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February 1, 2012     Feather River Bulletin
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February 1, 2012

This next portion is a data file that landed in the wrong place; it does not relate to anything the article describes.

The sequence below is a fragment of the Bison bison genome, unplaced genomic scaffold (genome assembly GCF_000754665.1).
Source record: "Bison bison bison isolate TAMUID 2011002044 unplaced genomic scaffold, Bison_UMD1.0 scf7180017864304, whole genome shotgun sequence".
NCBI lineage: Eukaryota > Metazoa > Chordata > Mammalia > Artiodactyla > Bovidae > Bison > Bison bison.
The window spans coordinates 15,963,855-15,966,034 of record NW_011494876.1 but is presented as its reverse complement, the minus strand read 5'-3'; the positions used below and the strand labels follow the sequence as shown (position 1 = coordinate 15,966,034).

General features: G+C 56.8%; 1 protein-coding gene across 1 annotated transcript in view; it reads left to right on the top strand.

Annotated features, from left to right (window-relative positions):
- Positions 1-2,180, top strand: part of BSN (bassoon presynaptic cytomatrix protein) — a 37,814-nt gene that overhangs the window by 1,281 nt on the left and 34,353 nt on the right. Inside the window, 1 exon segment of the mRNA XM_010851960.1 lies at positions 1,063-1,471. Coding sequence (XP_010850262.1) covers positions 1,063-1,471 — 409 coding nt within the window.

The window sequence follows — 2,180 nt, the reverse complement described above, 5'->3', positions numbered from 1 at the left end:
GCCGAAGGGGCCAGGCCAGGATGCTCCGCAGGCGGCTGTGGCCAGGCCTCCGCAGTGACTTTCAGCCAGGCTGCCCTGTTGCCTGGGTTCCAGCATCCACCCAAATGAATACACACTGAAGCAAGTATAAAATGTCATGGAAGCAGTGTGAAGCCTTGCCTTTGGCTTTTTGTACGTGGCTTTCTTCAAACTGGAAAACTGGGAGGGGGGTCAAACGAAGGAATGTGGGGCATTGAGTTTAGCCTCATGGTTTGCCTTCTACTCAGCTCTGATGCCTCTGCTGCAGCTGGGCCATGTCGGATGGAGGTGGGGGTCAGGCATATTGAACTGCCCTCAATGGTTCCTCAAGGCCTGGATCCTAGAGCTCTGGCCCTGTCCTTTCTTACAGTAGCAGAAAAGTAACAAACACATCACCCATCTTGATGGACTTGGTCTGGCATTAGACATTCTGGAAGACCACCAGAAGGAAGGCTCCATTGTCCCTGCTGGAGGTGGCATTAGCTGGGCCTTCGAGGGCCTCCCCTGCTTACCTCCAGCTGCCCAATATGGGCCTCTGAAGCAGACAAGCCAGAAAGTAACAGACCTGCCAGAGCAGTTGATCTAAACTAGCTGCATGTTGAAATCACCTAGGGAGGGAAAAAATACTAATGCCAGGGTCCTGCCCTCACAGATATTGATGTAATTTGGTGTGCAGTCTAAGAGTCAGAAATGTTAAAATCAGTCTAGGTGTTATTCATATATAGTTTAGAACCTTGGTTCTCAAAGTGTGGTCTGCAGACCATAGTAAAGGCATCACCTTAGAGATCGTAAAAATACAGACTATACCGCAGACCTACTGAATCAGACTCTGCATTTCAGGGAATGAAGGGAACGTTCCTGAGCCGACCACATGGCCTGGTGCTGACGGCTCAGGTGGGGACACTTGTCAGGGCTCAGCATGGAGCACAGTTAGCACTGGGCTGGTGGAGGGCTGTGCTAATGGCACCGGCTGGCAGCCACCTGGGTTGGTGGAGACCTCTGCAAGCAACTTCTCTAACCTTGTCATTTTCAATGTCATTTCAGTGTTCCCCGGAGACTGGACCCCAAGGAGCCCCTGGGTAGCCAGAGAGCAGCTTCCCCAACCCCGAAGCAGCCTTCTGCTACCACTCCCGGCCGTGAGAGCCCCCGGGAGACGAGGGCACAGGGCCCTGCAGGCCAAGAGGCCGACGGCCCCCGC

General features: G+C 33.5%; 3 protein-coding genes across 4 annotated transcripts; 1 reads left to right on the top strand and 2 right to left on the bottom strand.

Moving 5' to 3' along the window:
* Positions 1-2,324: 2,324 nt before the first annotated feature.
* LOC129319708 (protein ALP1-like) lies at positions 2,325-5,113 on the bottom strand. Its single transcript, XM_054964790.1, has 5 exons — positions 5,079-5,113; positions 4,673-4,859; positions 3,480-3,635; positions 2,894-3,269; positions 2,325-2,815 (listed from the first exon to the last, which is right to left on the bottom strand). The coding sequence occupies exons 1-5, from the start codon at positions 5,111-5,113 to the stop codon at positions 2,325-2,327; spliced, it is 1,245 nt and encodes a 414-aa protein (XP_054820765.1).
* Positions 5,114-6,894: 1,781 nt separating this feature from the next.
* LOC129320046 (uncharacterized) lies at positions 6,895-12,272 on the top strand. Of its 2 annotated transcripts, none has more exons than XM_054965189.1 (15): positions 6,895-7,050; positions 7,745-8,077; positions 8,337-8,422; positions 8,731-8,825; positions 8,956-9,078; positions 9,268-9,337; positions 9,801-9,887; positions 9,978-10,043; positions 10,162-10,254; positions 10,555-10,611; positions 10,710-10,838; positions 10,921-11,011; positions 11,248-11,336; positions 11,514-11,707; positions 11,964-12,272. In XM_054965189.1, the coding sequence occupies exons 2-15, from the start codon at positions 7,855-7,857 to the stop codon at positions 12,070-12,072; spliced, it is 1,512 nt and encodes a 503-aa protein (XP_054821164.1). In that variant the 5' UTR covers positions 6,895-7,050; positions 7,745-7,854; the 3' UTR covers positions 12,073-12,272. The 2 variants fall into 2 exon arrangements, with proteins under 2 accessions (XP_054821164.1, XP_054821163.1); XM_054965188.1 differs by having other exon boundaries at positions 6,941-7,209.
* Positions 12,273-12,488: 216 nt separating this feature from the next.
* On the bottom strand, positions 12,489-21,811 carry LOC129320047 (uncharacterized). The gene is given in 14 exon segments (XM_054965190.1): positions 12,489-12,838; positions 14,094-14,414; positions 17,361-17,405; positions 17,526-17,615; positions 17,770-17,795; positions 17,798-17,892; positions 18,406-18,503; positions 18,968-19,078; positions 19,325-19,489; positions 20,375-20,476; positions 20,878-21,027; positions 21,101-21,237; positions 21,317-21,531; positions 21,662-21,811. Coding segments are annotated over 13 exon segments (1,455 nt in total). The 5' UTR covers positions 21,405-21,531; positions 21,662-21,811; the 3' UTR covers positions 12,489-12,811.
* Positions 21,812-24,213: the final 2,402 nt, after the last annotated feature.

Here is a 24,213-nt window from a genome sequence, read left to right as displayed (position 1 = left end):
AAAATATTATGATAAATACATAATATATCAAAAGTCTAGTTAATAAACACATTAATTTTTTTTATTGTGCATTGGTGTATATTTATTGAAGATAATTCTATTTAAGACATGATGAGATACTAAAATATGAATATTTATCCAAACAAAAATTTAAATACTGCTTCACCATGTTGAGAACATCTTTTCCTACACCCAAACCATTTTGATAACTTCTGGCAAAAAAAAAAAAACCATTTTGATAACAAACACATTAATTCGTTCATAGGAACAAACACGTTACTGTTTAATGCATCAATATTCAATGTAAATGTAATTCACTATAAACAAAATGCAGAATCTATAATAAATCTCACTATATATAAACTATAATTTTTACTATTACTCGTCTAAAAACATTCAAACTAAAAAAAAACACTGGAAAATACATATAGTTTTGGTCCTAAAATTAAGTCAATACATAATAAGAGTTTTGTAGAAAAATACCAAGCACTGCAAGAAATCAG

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16B Wednesday, Feb; 1, 2012 Bulletin, Record, Progressive, Reporter Lassen National Forest to offer snowshoe walks Crisp, sunny winter days are an invitation to play in and enjoy the great outdoors. The Lassen National Forest has announced upcoming snowshoeing excursions that will allow visitors to do just that. While there's more than one way to engage in outdoor winter recreation, snowshoe- ing is one that people of all ages can enjoy. The Almanor Ranger Dis- trict will host a series of free snowshoe walks this winter, giving participants the oppor- tunity to observe beautiful mountain landscapes, and to learn about winter survival, winter safety and trees and wintering animals, of the Lassen National Forest. Weather permitting, the first of these walks is scheduled for Friday, Feb. 3, from 1 to 3:30 p.m. The walks will be one to two miles long and last up to two hours. They are open to adults and children 8 years and older. Walks are geared toward beginners, who will learn outdoor survival skills, as well as what type of snowshoes are best for dif- ferent levels of activity. Snowshoes are provided at no cost. Programs will be held in a variety of locations throughout the Almanor Ranger District, depending on snow levels. Those who find the idea of snowshoeing intriguing and wish to try it out should con- tact Barbara Jackson at the Almanor Ranger District, at 258-2141, for more informa- tion on this winter's pro- gram and to sign up. Pre-reg- istration is required, and anyone interested in partici- pating in these walks is en- couraged to sign up early. The second walk is planned for Friday, Feb: 17, and addi- tional walks will be an- nounced in March. Snowshoe walks are also available by special request for school and educational programs. School programs can be geared toward Califor- nia State Education Stan- dards. Currently, there are plenty of openings for school programs in the Chester area and at Morgan Summit near Mineral. Only at Bananas Food on the Table: Sweeteners Heather Hunsaker Chef foodonthetable.com Eating healthy doesn't have to be all about counting calo- ries and depriving yourself of sweet treats. A healthy, well- balanced diet and lifestyle should also include natural, wholesome foods. This in- cludes switching to sweeten- ers that are environmentally friendly, less processed and healthier than refined white 'or brown sugar. Below is a guide to the most common natural sweeteners to help you choose a sweetener that is right for you. Maple syrup is the sap from maple trees that is col- lected, filtered and boiled down into sweet syrup with a distinct flavor. Don't be con- fused by maple-flavored syrups or pancake syrup; these syrups are imitations 8 lb. bag Navel Lettuce 89ea. Oranges lO nu. bag nusset Potatoes Day Only Sat., February4 Large Slicing Bunch Tomatoes Bell Peppers 89c,00 89tea 2ea/Sl 6 oz, Blueberries or Blackberries 9 Cucumbers ---ea, 2ea/Sl 39c,00onions Sale prices effective February 4, 2012 only, Sale starts at 6:00 am. Limited supply. No ralnchucks please. A WEEK 5am-lOpm Fine Wines & oirits All Lottery Games US Postage We accept Food Stamps 0,, 50 GRAND AVE., SUSANVILLE, CA 96130 ,w and are made from high fruc- tose corn syrup and artificial sweeteners. Real, pure maple syrup contains no additives and omes in two grades. Grade A is sweeter, lighter in color and has a less robust flavor. Grade B is darker in color and has a stronger maple flavor. Maple syrup has fewer calories and a high- er concentration of vitamins and minerals such as zinc, manganese and calcium than found in its sweet counter- part, honey. Honey is the oldest known natural sweetener and has great health benefits. It is made from nectar of flowers collected by bees. Honey can have different flavors and shades of color depending on where the bees get their pollen. Since honey is three times sweeter than refined white sugar, it should be used sparingly. Molasses is the product left over when sugarcane is boiled, cooled and removed of its crystals. It is then boiled again, resulting in dark, caramel flavored molasses. Similar to maple syrup, mo- lasses is available in different grades based on the boiling process. Light molasses is from the first boiling, while dark molasses is from the sec- ond boiling and blackstrap molasses comes from the third. Agave nectar has gained popularity in the last few years as a multipurpose nat- ural sweetener. This sweet syrup is made from juice that is harvested from the core of the Mexican agave plant and then heated and processed. Aga;e nectar is similar to honey in that it ranges in col- or from light to dark and raw varieties, but it is sweeter and much thinner than honey. Don't deprive yourself of the sweetness of life; just choose an all-natural variety! The recipe below combines honey, maple syrup and Dijon mustard to make a sweet and slightly tangy sauqe that is perfect with pork chops! Honey Maple Pork Chops Prep time: 10 minutes Cook time: 20 - 25 minutes Serves: 4 Ingredients: 8 boneless pork chops, sliced 1/4-inch thick 2 tablespoons olive oil 1/4 cup cider vinegar 1/4 cup honey 1/4 cup maple syrup 1/2 cup Dijon mustard salt and pepper, to taste Directions: Heat oil in a large skillet over medium-high heat. Sea- son pork chops with salt and pepper and add to skillet. Cook pork chops 1 - 2 minutes per side just to brown. Combine remaining ingredi- ents and pour over pork chops in skillet. Cover and reduce heat. Simmer pork chops in sauce for 20 - 25 minutes, or until sauce is thick and pork chops are cooked through. Hunsaker graduated from Le Cor- don Bleu College of Culinary Arts. She currently serves as a writer and recipe developer for meal planning site foodonthetable.corn. High fructose puts adolescents at risk Evidence of cardiovascular disease and diabetes risk is present in the blood of adoles- cents who consume a lot of fructose, a scenario that wors- ens in the face of excess belly fat, researchers report. An analysis of 559 adoles- cents age 14 - 18 correlated high-fructose diets with high- er blood pressure, fasting glu- cose, insulin resistance and inflammatory factors that contribute to heart and vascu- lar disease. Heavy consumers of the mega-sweetener also tend to have lower levels of cardio- vascular protectors such as such as HDL cholesterol and adiponectin, according to re- searchers at the Medical Col- lege of Georgia at Georgia Health Sciences University. These dangerous trends are exacerbated by fat around their midsection, called vis- ceral adiposity, another known risk factor for cardio- vascular disease and diabetes. The association did not hold up for adolescents with more generalized, subcutaneous fat. "It is so very important to provide a healthy balance of high-quality food to our chil- dren and to really pay close attention to the fructose and sucrose they are consuming at their home or anyone else's/' said Dr. Vanessa Bundy, an MCG pediatric res- ident. Drs. Bundy and Nor- man Pollock, bone biologist at MCG's Georgia Prevention Institute, are co-first authors on the study published in The Journal of Nutrition. "The nutrition that care- givers provide their children will either contribute to their overall health and develop- ment or potentially con- tribute to cardiovascular dis- ease at an early age," Bundy said. The best way caregivers can support healthy nutrition is to be good role models, she said. A healthy diet with plen- ty of physical activity -- not dieting -- is the best prescrip- tion for growing children. "Adolescents consume the most fructose so it's really im- portant to not only measure the levels of fructose but to look at what it might be doing to their bodies currently and, hopefully, to look' at cardio- vascular digl outcomes as they grow," Pollock said. While animal studies have had similar findings, evi- dence in children is needed to support dramatic steps to curb consumption, such as asking schools to remove so- da and other vending ma- chines or, at least, to limit ac- cess, Pollock said. The re- searchers noted that more study is needed to flesh out the relationship between high fructose consumption and cardiovascular risk and whether these early associa- tions forebode adult disease. Fructose, or fruit sugar, is found in fruits and veggies but also in high fructose corn syrup, the sweetener used lib- erally in processed foods and beverages. Researchers sus- pect growing bodies crave the cheap, strong sweetener and companies often target young consumers in ads. "Fructose itself is metabo- lized differently than other sugars and has some byprod- ucts that are believed to be bad for us," Bundy said. "The over- all amount of fructose that is in high fructose corn syrup is not much different than the amount in table sugar but it's believed there's something in the syrup processing that plays a role in the bad byprod- ucts of metabolism." The study took a "snap- shot" of the adolescents' lives, looking at overall fructose consumption, general diet history and body fat. "A unique aspect of our study design is that we took into account the fructose re, leased from sucrose during digestion along'with the f/'uc- tose found in foods and bever- ages," Pollock said. "Because sucrose is broken down into fructose and glucose before it arrives at the liver for metab- olism, it is important to con- sider the additional fructose from sucrose when determin- ing the overall health effect of uctose." 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